24/7.

Weight Loss: The Remix

Here’s a photo of me at my thinnest, physically & emotionally:

notfathere

I do miss that dress, though. #RIP

 

 

 

 

 

 

 

 

And here’s a photo of me now, at my fattest & happiest:

20151220_130044

I was also at the Jim Henson exhibit at the Center for Puppetry Arts in Atlanta, which is just about the coolest place on earth.

 

 

 

 

 

 

 

 

So, these photos beg the question – was I unhappy because I was thin? Am I happy now because I’m fat?

Nope. Not that simple.

In fact, there are days – weeks, months even – where I long to look like that girl in the first photo. 5’10, 153lbs. She seems happy, right? Protruding collarbones & all. But I know how she, how I, really felt. Unworthy. Unloved. Insignificant & insufficient. And honestly, still fat. I never thought I was as thin as I looked. I always saw a heavier girl in the mirror, even at my thinnest. It didn’t help that I was in an unhealthy relationship at the time, where my eating & exercising habits were often monitored & critiqued, by him & his mother. Where I was told I shouldn’t wear a lovely new yellow dress because I “had too much weight.” On & on it goes.

I lost most of my weight through extremely low calorie diets (for me, at least: ~1000/day, sometimes less) and an unhealthy relationship with food. I got heavily locked into the good food/bad food paradigm and became strict about exercising. Years later, there’s a term for that – orthorexia: an unhealthy obsession with eating healthy food. Even when I relaxed on the nutritional value, I remained extremely anal retentive about the calorie content. Eventually this would become too much for me, so I’d go into periods of binge eating. For instance, when my food intake was being closely watched in the relationship I mentioned earlier, I’d sometimes stop at fast-food restaurants after our dates and go to town because I was so freaking hungry. I definitely think there was some emotional hunger there, too. I was unsatisfied and unhealthy any way you looked at it.

But life’s weird, and the world of weight loss is even weirder. Even though my lifestyle was the unhealthiest it had ever been, all I heard were compliments.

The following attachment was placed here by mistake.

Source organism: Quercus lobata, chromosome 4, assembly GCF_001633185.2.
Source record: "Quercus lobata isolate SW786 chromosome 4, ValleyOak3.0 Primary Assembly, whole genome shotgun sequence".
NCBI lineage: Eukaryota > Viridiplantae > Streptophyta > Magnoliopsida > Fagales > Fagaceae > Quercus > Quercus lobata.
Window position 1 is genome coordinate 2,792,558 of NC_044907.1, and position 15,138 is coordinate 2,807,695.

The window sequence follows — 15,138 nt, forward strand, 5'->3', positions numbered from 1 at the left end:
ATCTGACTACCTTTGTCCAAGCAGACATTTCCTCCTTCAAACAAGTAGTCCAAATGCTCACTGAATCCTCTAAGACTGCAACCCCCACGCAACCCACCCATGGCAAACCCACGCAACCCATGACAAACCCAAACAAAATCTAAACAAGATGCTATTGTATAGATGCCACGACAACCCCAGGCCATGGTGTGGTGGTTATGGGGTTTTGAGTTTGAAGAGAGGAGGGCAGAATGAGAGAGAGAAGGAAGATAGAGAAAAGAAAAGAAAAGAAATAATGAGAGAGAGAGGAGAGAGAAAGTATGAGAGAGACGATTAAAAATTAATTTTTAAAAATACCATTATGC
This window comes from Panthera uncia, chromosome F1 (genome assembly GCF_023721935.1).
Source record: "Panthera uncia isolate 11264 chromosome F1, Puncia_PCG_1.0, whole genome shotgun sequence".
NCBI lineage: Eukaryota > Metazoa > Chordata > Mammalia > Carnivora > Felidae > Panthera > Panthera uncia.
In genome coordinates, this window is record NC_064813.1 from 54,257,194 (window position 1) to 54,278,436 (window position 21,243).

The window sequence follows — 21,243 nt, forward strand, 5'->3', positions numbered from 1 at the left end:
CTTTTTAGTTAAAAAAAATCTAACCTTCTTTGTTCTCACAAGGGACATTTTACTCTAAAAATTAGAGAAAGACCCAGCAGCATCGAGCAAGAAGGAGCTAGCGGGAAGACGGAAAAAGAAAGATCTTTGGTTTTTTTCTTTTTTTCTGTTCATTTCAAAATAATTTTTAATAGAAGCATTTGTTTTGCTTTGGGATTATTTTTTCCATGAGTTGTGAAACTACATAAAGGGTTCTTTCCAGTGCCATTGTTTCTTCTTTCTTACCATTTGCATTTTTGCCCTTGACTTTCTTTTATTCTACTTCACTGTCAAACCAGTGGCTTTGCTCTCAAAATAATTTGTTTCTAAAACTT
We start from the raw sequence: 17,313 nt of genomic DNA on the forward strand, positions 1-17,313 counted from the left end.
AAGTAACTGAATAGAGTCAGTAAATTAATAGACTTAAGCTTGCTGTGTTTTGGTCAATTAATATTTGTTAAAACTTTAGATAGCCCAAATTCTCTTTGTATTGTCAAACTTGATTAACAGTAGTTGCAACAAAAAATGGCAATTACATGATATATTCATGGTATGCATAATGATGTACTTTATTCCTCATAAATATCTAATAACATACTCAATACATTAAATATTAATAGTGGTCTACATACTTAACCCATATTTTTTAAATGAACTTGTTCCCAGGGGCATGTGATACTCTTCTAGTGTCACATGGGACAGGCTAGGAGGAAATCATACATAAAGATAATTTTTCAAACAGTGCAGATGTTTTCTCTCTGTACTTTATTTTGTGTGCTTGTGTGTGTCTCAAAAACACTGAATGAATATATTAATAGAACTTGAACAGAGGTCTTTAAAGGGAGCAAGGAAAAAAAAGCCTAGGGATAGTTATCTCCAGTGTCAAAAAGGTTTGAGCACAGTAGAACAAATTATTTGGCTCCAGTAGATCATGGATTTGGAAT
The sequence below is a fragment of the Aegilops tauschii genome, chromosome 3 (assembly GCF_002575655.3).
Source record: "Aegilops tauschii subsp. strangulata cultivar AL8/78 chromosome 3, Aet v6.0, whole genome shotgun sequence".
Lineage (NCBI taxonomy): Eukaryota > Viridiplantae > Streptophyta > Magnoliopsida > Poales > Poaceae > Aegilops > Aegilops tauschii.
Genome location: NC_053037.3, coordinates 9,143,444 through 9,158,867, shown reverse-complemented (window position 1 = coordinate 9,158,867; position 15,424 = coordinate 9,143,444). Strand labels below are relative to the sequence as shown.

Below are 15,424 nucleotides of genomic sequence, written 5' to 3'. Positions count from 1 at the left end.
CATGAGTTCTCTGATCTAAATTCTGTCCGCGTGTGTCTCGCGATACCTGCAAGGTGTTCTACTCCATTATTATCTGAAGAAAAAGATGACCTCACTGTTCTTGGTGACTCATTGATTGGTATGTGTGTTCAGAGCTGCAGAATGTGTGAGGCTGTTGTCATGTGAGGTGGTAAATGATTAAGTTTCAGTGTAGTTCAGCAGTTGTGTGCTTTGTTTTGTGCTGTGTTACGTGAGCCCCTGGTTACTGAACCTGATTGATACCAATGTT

See, when you live in a fat body, people think they know all about your lifestyle. You’re lazy, you only eat unhealthy foods, you don’t exercise, you probably don’t have a sex life, etc. Your body = a negative thing. Not everyone thinks this way, thank god, but my experience as a thin person sadly confirmed that a large majority of people do feel this way about overweight people. When I was thin, my lifestyle was automatically: a) acceptable, because I was thin, and b) healthy, because I was thin. Just as a fat body garners negative assumptions, a thin body has positive associations just by virtue of thinness. I could’ve been seriously ill, or starving myself, or smoking three packs a day, or doing drugs, or any number of things. Very few people who commented on my “awesome weight loss” really knew what I was doing to lose the weight. They just knew that a fat body had become a thin body and that is automatically an ultimate good.

And it may sound like I’m excluding myself from that group, but I’m not. I’m just as guilty as anyone. You see someone who has lost weight and your kneejerk reaction is to congratulate them. And for the longest time, I received that praise, and I fed off of it. But deep down, I was repulsed. I knew what I was doing was unhealthy.  And when you’ve been overweight your entire life, it is astonishing to see how differently the world treats you when you’re thin. Men were suddenly more flirtatious, sales clerks in “normal” sized stores stopped avoiding eye contact, interviewers seemed to take me more seriously. What’s that Eagles lyric? “Even your old friends treat you like you’re somethin’ new.”

It was amazing, and terrifying. Why did people treat me so differently? I didn’t care so much about the pick-up lines – far be it for me to dictate who someone is attracted to. It was just the overall feeling you got from average, everyday people. It was like you just suddenly…existed. It was fucking disgusting and enlightening and incredible and such a hard mix of emotions to process. There was also this constant echo in the back of my mind – what if you regain the weight? How will people treat you then?

Well, obviously, I did regain the weight. My weight gain was far less dramatic than my weight loss, at least in regards to the method. I’m sure most old friends I run into find it dramatic. But in terms of regaining it, I just overate. It wasn’t intentional overeating to somehow shield myself from the newfound world I was suddenly in, though that would’ve been understandable. And it was fairly gradual, over the course of a few years. I also gradually stopped working out. There was a series of unfortunate events – a difficult breakup + graduating college with no idea where to go + quitting my first job + a new birth control prescription that fucked with my mind, and that all eventually led to a lengthy period of severe depression/occasional suicidal thoughts. I had some rough years, and I eventually dropped my unhealthy “healthy” habits in favor of my old unhealthy habits – overeating & not exercising.